To address these problems, Dr. Bruce and Dr. Paul Yu began work on developing a treadmill exercise test. The test made extensive use of relatively new technological developments in electrocardiographs and motorized treadmills.
A Bruce exercise test involved walking on a treadmill while the heart was monitored by an electrocardiograph with various electrodes attached to the body. Ventilation volumes and respiratory gas exchanges were also monitored, before, during and after exercise. Because the treadmill speed and inclination could be adjusted, this physical activity was tolerated by most patients.
Initial experiments involved a single-stage test, in which subjects walked for 10 minutes on the treadmill at a fixed workload. Bruce's first paper on treadmill exercise tests, published in 1949, analyzed minute-by-minute changes in respiratory and circulatory function of normal adults and patients with heart or lung ailments.
In 1950 Bruce joined the University of Washington, where he continued research on the single-stage test, particularly as a predictor of the success of surgery for valvular or congenital heart disease. Later he developed the multistage test, consisting of several stages of progressively greater workloads. It was this multistage test, a description of which was first published in 1963, that became known as the Bruce Protocol. In the initial paper, Bruce reported that the test could detect signs of such conditions as angina pectoris, a previous heart attack, or a ventricular aneurysm. Bruce his and colleagues also demonstrated that exercise testing was useful in screening apparently healthy people for early signs of coronary artery disease.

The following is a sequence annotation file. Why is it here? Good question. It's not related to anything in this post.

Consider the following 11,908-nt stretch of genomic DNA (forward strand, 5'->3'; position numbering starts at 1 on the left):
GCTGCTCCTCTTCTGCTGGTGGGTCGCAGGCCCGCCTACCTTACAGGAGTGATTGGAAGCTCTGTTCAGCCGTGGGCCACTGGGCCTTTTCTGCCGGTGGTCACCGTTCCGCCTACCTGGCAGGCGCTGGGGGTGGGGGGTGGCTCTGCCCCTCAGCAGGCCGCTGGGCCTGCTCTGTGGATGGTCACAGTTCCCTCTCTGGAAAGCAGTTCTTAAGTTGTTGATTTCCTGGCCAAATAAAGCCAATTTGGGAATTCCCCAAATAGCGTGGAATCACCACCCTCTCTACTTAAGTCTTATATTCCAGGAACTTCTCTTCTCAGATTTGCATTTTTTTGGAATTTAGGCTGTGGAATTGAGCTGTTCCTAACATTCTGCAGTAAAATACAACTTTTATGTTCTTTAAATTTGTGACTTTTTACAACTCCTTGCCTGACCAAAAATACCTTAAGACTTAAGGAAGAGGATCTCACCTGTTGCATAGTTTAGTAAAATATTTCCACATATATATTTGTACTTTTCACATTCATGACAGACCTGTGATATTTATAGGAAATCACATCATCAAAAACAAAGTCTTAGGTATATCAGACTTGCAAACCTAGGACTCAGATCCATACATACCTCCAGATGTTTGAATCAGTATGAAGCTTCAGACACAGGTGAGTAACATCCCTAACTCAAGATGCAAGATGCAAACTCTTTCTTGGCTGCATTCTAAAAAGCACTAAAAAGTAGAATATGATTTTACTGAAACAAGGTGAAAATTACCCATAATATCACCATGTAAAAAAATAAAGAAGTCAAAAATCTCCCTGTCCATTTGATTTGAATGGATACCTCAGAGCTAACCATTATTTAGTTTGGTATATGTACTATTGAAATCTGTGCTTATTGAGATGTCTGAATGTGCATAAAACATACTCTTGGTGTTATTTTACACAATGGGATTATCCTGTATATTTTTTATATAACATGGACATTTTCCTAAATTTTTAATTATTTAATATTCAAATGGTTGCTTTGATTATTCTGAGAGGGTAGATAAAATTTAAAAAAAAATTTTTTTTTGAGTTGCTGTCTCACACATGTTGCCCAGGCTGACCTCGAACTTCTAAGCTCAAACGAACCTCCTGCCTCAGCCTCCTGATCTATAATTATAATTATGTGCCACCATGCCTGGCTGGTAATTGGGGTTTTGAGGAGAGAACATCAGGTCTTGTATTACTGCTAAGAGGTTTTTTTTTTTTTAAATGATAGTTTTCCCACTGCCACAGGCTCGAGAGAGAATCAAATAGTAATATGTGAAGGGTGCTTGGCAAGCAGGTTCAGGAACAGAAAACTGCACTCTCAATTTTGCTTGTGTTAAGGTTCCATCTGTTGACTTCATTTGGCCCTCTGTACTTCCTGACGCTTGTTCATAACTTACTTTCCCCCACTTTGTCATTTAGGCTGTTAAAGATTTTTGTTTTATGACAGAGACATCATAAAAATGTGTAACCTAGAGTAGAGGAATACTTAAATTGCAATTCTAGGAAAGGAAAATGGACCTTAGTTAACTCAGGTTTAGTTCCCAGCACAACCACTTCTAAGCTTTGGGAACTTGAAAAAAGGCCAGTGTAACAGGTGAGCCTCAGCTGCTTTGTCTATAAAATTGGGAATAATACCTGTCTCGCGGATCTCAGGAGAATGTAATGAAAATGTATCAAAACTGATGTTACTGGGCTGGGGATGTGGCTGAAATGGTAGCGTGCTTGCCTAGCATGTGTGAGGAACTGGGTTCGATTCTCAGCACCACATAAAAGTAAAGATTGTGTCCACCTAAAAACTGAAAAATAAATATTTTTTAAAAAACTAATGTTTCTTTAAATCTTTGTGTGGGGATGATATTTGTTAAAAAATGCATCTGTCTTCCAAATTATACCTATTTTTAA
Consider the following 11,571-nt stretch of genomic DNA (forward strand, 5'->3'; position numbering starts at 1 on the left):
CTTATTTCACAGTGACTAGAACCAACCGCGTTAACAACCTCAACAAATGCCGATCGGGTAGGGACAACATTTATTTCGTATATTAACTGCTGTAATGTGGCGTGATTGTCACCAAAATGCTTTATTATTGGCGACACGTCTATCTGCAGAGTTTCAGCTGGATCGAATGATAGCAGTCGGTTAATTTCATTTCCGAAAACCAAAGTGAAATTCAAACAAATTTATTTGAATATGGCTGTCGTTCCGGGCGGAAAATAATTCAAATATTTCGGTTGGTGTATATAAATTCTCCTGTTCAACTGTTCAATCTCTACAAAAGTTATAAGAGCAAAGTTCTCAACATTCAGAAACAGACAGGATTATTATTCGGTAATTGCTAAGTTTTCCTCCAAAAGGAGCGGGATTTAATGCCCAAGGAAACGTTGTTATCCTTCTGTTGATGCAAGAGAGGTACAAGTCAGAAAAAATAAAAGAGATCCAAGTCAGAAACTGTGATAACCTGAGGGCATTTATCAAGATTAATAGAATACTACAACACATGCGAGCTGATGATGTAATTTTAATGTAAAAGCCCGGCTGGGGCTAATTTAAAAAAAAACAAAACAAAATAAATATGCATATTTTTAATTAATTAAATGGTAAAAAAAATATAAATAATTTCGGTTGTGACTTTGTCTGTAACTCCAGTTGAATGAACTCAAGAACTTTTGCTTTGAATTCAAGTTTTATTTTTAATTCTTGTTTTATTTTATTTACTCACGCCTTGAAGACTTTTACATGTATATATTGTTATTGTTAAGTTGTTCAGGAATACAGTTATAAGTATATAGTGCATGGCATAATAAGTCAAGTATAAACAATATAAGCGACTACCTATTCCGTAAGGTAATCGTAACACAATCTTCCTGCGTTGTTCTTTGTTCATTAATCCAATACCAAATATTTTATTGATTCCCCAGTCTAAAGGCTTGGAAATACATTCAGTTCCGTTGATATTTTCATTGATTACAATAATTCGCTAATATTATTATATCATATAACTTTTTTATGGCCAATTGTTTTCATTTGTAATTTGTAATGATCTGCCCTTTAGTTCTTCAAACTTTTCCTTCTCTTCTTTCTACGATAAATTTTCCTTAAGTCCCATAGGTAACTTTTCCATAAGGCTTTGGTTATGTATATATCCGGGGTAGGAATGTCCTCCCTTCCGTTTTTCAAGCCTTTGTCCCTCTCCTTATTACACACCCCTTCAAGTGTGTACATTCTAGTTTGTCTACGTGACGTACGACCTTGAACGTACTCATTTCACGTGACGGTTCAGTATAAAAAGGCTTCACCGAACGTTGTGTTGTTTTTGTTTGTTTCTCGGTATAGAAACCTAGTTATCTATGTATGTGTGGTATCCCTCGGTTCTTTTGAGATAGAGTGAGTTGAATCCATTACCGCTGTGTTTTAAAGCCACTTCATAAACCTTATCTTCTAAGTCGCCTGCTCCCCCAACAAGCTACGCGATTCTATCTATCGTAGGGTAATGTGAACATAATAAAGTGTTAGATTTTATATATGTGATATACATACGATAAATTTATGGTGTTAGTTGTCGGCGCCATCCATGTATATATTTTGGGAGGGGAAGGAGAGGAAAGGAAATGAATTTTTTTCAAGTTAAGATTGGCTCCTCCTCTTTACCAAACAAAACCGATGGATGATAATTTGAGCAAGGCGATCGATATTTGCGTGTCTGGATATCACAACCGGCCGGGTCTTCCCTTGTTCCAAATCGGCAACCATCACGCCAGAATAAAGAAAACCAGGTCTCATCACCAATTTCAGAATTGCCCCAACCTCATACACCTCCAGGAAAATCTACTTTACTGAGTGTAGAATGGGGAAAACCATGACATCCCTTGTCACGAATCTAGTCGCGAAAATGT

The Seattle Heart Watch program demonstrated the feasibility and safety of the Bruce Protocol. It also demonstrated that it was a powerful prognostic tool.
As well as a scientific researcher, Bruce was also a clinician and a teacher. There is now a Robert A. Bruce Endowed Chair in Cardiovascular Research at the University of Washington.
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